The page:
Chess

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The Independent Online
I'M LOOKING as I write at the October 1951 issue of Chess, B.H. Wood's famous magazine, first published in 1935, the precursor to Chess and Bridge; and the report there on the (first) Paignton Congress in Oldway Mansions, celebrating the 25th anniversary of the Devon County Chess Association and their victory that year in the Southern Counties' Championship.

The Premier Tournament, an eight player all-play-all, was won by Harry Golombek on 6.5/7, ahead of the ex-world champion Max Euwe, no less, on 6; Jan-Heim Donner - the only player to draw with Golombek - 4.5; Leonard Barden and A.R.B. Thomas 3; and three somewhat lesser-known English players. An auspicious start to a splendid series of tournaments, one of the mainstays of the English chess calendar, still at Oldway Mansions and now in its 49th year .

However, I fear that, like other traditional events, Paignton has gradually been supplanted by weekend and latterly one-day tournaments; and indeed this year's event from 5 to 11 September was notable for the absence of big guns; a curse but also a blessing, for as a direct result no one even threatened to dominate.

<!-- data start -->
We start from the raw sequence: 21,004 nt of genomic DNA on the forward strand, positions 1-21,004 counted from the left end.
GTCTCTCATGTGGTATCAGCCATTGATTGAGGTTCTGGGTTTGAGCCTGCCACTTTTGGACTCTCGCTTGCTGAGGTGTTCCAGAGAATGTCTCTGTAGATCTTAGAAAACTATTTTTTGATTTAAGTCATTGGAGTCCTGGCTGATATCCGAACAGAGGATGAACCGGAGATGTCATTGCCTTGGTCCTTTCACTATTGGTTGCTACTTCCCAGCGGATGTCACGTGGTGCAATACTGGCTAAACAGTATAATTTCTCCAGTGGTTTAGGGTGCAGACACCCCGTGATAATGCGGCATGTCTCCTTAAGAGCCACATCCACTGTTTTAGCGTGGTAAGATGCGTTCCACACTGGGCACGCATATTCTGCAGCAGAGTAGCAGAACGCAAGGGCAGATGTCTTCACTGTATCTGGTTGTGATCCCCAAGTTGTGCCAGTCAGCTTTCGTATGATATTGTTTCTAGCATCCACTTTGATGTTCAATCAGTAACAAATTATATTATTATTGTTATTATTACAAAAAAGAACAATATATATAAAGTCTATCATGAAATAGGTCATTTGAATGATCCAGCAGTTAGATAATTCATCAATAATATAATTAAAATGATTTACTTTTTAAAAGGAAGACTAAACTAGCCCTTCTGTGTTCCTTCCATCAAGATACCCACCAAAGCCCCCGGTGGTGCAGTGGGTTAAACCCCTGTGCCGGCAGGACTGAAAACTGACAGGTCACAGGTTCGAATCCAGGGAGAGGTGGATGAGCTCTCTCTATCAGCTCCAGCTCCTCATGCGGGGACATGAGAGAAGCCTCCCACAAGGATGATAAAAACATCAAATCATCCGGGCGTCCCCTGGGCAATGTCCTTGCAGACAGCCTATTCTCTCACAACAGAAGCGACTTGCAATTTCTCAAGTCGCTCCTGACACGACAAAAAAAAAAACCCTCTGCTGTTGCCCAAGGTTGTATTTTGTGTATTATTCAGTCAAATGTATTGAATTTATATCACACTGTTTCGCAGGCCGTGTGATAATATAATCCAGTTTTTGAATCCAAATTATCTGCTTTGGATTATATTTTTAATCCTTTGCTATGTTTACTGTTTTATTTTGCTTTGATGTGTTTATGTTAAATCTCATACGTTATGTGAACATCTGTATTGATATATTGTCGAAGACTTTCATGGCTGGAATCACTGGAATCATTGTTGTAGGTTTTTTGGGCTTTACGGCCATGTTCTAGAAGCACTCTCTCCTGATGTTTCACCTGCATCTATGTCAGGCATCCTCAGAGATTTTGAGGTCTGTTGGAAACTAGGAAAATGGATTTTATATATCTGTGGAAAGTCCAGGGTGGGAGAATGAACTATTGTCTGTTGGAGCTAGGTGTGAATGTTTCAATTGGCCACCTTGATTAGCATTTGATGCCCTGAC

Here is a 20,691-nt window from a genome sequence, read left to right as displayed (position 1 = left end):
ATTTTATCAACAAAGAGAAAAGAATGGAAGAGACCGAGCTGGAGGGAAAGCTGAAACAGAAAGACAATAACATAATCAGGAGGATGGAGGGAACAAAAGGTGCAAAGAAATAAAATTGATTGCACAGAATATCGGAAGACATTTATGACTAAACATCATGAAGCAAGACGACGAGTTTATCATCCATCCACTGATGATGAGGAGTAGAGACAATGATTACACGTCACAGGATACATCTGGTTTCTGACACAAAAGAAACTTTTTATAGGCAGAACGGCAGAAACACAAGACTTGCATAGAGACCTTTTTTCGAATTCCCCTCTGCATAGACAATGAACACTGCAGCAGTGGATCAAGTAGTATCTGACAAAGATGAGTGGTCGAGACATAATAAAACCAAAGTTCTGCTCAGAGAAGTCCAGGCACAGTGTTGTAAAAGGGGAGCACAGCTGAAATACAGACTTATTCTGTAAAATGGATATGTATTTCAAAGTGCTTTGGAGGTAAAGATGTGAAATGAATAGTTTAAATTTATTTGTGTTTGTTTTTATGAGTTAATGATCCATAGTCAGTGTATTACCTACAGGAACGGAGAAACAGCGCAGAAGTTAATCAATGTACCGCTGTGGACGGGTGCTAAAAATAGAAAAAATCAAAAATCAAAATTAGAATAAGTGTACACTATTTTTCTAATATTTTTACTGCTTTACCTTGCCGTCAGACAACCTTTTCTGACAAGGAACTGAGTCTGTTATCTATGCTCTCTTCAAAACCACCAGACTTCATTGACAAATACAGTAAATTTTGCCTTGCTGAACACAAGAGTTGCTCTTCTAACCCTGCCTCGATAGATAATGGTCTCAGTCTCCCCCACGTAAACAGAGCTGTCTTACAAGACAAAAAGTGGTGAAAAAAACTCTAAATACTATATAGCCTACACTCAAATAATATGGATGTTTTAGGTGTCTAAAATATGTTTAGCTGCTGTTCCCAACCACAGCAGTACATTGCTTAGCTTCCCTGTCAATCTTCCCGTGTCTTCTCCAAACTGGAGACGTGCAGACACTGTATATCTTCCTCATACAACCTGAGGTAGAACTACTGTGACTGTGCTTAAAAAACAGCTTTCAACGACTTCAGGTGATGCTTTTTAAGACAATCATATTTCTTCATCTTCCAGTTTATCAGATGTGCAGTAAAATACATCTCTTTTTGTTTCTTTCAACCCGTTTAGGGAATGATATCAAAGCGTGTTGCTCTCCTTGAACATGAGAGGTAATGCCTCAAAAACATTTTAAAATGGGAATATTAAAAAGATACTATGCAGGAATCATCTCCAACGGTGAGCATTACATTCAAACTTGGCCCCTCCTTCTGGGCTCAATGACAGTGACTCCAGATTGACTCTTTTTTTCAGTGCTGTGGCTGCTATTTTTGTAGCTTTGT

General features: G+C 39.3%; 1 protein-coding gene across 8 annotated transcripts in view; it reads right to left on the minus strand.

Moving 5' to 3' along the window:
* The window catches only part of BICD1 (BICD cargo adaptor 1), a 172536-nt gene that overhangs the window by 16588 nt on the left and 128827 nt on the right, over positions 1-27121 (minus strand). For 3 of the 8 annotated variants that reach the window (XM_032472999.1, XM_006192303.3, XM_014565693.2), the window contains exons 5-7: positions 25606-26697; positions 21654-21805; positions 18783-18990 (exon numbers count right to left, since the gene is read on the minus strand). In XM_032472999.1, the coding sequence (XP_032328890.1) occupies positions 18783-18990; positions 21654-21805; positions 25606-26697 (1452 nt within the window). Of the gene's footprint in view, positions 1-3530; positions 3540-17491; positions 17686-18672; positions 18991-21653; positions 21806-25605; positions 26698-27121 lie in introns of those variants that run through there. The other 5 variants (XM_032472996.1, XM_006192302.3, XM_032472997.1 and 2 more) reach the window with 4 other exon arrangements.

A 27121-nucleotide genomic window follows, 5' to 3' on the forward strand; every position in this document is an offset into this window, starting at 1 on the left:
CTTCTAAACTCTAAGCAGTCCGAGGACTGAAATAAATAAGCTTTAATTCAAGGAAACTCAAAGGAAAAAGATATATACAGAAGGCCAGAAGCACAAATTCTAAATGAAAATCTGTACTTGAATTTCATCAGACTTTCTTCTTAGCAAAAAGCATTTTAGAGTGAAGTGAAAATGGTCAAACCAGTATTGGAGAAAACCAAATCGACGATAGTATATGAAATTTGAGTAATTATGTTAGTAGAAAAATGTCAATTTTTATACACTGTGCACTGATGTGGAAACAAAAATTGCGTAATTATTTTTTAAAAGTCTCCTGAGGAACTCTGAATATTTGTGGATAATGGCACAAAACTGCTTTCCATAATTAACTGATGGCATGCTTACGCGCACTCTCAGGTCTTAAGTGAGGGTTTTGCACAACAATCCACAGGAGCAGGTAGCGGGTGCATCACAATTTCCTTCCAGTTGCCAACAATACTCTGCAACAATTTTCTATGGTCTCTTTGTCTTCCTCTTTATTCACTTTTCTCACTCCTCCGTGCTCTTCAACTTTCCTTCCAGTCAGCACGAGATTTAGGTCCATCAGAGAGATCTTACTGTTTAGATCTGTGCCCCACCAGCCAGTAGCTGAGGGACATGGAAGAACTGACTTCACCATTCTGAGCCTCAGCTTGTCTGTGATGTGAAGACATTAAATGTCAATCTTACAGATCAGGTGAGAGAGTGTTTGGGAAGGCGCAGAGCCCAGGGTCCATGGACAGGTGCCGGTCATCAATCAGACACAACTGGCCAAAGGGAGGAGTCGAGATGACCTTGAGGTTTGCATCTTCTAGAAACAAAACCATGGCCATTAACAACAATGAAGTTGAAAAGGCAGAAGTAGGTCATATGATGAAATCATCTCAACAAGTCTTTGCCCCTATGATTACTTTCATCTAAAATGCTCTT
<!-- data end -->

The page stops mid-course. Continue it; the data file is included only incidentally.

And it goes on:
In the end it was the top seed, Ian Thompson, who burst through, winning his last two games to take victory in the Ron Bruce Premier and qualify to play in next year's British Championship. He finished on 5.5/7, ahead of P. Hempson, 5; and B. Cafferty and S. Peters, 4.5. The Challengers was won by R.G. Elwell on 6/7, ahead of R.J. Eversham 5.5; the Minor was won by F.R. Eliot with 6.5/7.

Ian Thompson (to move)

vs David Littlejohns

This is how Mr Thompson ground out a win against his last-round opponent, David Littlejohns from Taunton, who is obviously grossly underrated at just 159 BCF (that's 1,872) and who did wonderfully well overall despite his defeat below.

White has a serious space advantage and both pieces, the king and especially the rook, are more active than their counterparts. Despite the draw-ish reputation of rook endings such factors are often decisive, and, in the end, the pressure was too much.

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